Unsurprisingly, electrocuting dogs can result in long-term harm. A 2013 DEFRA study highlighted the negative impacts: one in four dogs trained with the devices showed signs of stress compared with fewer than one in 20 trained through positive methods. It was also shown that long-term impacts were still present even when the collars were used by professionals trained to industry standard. That last point is particularly significant, because it shows that regulation of the use of electric shock collars would not work, even if only qualified trainers were allowed to use them.
Instead, we can focus on what works. Reward-based training is already successfully used by many organisations. They include the Blue Cross, which believes that it is the only effective approach; the Dogs Trust, which last year rehomed around 1,000 dogs in Scotland following reward-based training; and Battersea Dogs’ and Cats’ Home, which has some of the most experienced canine behaviourists available and which supports using only positive training methods—in fact, it will not rehome an animal with anyone who plans to use aversive training techniques.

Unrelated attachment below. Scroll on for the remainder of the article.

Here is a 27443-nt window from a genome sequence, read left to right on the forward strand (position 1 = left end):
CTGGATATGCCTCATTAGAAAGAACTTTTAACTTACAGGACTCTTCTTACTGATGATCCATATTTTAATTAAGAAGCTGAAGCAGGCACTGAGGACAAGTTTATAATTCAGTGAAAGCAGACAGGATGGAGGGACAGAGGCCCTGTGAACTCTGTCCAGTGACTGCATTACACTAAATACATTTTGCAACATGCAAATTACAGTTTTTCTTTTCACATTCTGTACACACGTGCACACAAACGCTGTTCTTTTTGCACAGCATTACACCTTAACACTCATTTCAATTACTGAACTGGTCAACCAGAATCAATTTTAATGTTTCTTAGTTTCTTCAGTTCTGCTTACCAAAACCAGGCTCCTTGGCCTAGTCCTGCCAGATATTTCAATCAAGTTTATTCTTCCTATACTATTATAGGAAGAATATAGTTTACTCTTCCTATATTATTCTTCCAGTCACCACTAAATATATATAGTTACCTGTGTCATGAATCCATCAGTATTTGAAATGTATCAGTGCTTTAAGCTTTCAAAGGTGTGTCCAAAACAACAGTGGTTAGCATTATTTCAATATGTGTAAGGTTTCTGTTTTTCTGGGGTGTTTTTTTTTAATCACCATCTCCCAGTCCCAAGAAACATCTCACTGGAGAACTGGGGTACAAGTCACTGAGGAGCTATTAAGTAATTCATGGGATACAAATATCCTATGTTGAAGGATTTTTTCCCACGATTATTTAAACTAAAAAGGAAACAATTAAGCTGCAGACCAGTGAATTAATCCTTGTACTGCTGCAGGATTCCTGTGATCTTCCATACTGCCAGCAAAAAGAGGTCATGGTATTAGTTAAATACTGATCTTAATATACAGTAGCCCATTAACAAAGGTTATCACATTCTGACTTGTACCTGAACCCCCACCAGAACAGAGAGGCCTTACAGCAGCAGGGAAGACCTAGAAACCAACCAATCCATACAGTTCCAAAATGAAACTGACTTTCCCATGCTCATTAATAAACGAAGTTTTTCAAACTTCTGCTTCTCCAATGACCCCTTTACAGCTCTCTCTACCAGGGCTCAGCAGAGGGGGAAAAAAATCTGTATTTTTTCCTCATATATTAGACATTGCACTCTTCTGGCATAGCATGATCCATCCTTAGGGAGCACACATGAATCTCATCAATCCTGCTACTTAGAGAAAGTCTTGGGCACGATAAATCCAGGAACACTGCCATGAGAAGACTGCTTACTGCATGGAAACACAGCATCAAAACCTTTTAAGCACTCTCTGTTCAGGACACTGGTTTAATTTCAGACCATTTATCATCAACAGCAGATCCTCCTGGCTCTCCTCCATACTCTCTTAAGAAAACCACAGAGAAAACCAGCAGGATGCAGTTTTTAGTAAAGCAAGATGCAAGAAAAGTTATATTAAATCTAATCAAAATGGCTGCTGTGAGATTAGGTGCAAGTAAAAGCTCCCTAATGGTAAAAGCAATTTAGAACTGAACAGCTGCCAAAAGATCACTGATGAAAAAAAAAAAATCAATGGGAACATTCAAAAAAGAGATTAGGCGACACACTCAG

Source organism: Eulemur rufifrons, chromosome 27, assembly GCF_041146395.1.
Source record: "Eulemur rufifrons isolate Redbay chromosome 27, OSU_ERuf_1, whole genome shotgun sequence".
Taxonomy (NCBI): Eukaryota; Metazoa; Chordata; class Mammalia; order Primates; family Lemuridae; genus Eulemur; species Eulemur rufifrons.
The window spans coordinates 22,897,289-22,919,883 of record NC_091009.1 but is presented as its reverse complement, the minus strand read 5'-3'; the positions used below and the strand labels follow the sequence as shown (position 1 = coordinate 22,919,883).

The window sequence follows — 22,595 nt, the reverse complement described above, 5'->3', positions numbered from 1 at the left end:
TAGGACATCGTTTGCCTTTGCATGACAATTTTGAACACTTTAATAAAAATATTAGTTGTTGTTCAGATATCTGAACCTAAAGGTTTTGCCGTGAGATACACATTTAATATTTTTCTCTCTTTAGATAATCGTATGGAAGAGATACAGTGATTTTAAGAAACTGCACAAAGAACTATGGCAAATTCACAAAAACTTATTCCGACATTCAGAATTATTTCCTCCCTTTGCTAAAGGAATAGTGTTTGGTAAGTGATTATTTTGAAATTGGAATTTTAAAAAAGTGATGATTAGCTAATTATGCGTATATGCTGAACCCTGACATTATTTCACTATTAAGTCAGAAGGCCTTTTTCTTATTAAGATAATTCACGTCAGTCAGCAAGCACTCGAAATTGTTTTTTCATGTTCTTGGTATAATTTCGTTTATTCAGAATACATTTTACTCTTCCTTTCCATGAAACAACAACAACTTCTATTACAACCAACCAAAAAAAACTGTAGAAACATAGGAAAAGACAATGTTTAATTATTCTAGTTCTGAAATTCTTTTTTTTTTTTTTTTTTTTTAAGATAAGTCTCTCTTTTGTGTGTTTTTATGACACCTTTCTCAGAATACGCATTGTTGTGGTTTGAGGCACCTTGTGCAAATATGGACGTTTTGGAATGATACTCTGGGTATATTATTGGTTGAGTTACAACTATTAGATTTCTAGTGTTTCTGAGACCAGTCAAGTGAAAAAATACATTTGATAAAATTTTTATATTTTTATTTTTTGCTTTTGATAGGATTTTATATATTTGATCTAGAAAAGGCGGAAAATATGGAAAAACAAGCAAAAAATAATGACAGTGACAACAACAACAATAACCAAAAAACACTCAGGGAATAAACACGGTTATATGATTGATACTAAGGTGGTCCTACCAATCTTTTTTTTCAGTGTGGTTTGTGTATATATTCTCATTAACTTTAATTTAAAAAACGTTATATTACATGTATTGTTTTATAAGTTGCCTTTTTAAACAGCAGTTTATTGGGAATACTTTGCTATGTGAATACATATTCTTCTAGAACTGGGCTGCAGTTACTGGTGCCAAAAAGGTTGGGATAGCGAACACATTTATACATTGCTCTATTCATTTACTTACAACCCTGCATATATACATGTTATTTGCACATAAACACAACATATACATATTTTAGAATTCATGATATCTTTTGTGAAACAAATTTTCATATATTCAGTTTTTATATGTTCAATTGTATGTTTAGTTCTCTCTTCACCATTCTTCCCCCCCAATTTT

Those organisations, along with the Kennel Club, the Scottish Kennel Club, the Scottish Society for the Prevention of Cruelty to Animals, the Animal Behaviour and Training Council, Edinburgh Dog and Cat Home and others too numerous to mention, have been crucial with regard to keeping the issue in the spotlight, and we should not forget the more than 20,000 people who signed my petition. To all of them, I say thank you. We achieved our goal. We made a difference. Now, let us make sure that we see that difference delivered.12:56
I congratulate Maurice Golden on securing the debate and Ben Macpherson on his parallel motion.
I advise the chamber that, with your consent, Presiding Officer, I will have to leave immediately after my speech, as I will be chairing the Conveners Group sometime around 1 pm.
Returning home late last night from a Burns supper, I learned that the Scottish Government now supports a ban on the use of electronic shock collars. Maurice Golden and Ben Macpherson are new blood. I want to pay tribute to Kenny Gibson, who cannot be here because he is chairing a cross-party group, and to Alison Johnstone, as both have campaigned for a ban on the use of electronic shock collars since at least 2011. I also commend Colin Smyth, who has pursued such a ban since he came into Parliament.